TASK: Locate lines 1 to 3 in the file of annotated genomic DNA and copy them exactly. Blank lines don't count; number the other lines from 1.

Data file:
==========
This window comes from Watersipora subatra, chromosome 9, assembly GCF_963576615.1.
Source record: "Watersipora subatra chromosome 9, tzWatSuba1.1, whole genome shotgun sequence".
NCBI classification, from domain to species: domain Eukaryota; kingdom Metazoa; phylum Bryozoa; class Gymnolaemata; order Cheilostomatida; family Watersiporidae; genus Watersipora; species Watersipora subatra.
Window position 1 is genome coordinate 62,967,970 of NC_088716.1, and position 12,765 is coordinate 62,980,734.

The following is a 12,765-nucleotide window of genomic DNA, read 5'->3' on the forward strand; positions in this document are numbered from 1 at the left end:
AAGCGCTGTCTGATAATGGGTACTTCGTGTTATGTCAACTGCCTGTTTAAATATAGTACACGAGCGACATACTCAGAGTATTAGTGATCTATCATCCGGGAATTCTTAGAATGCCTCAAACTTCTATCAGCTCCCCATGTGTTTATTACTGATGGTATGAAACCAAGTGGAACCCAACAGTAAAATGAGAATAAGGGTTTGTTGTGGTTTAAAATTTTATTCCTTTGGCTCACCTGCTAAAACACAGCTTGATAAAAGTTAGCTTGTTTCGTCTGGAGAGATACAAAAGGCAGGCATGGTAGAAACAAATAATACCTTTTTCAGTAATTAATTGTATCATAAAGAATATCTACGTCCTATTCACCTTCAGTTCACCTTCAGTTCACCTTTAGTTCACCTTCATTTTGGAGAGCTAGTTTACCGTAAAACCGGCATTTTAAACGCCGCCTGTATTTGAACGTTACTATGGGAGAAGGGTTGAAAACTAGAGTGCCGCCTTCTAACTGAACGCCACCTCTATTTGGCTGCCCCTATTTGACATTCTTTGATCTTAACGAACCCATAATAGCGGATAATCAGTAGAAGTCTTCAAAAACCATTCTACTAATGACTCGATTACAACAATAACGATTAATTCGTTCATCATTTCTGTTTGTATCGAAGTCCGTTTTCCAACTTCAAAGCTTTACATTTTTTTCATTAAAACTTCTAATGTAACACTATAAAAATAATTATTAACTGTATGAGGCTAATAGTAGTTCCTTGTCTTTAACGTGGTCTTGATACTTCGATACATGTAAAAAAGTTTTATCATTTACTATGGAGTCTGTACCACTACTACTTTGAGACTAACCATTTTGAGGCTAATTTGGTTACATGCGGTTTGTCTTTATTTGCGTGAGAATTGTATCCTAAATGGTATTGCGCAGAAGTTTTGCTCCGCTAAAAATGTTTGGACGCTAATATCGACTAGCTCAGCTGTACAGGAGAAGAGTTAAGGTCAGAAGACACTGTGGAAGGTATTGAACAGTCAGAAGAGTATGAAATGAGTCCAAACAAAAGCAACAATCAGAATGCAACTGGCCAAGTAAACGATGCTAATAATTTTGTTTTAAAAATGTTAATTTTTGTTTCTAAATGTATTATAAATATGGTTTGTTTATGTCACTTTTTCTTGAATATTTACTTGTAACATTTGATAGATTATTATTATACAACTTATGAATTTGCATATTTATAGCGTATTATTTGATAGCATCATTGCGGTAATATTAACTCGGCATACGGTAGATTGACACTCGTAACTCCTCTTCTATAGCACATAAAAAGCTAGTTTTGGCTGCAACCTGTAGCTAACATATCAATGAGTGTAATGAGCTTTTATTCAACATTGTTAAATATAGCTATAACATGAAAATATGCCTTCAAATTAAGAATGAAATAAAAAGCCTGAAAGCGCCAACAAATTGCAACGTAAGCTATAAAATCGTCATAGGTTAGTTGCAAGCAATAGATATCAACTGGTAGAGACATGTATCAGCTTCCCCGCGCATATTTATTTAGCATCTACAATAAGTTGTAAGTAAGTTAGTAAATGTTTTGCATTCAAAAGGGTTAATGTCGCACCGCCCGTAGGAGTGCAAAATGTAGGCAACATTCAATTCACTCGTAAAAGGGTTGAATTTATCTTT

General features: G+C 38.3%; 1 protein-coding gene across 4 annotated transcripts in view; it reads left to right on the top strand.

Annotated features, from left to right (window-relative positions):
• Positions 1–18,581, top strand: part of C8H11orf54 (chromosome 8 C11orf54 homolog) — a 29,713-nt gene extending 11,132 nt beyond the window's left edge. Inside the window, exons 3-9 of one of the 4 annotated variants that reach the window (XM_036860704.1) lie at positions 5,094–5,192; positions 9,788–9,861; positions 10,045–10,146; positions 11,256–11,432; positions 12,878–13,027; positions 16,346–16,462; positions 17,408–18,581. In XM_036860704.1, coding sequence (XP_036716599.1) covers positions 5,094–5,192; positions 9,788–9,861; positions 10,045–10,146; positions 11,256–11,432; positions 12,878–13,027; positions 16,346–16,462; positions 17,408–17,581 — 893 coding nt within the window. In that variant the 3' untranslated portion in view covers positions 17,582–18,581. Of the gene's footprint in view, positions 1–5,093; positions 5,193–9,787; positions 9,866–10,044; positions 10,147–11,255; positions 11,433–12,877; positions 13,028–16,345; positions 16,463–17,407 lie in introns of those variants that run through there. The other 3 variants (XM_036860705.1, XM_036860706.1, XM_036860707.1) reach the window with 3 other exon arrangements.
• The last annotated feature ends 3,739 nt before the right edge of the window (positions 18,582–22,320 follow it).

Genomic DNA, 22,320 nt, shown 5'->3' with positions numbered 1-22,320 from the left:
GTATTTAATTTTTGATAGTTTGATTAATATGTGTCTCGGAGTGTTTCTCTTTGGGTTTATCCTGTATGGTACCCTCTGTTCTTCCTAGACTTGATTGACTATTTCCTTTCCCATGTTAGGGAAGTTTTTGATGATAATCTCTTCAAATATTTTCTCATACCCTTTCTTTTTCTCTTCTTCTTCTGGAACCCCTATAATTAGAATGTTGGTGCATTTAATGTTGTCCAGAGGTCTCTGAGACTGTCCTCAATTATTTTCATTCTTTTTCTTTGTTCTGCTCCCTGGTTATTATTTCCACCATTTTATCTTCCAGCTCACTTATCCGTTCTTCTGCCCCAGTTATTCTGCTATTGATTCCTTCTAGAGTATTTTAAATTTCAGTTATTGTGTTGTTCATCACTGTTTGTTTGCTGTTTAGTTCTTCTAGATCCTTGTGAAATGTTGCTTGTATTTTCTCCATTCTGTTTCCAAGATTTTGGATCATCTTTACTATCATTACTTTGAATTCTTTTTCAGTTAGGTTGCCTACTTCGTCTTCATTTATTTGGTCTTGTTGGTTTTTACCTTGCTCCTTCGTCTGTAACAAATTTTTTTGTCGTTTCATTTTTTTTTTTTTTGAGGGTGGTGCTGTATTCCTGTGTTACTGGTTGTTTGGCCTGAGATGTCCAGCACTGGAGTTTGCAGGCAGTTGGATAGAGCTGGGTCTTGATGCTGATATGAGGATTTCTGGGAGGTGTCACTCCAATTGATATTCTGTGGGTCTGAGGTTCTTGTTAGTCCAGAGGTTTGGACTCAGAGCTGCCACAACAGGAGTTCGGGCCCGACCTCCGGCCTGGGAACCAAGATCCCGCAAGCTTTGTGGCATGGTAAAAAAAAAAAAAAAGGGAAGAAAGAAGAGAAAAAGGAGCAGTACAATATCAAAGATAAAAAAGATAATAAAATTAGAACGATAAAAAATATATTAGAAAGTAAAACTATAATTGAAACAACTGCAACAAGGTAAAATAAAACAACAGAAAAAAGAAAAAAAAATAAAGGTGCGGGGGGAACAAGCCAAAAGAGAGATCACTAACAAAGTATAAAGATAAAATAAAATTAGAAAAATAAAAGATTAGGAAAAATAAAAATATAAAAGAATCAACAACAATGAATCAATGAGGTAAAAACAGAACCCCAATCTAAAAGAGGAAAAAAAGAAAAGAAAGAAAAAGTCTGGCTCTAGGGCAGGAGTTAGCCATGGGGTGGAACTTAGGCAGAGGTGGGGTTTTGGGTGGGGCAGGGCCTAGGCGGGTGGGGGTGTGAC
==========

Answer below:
This window comes from Watersipora subatra, chromosome 9, assembly GCF_963576615.1.
Source record: "Watersipora subatra chromosome 9, tzWatSuba1.1, whole genome shotgun sequence".
NCBI classification, from domain to species: domain Eukaryota; kingdom Metazoa; phylum Bryozoa; class Gymnolaemata; order Cheilostomatida; family Watersiporidae; genus Watersipora; species Watersipora subatra.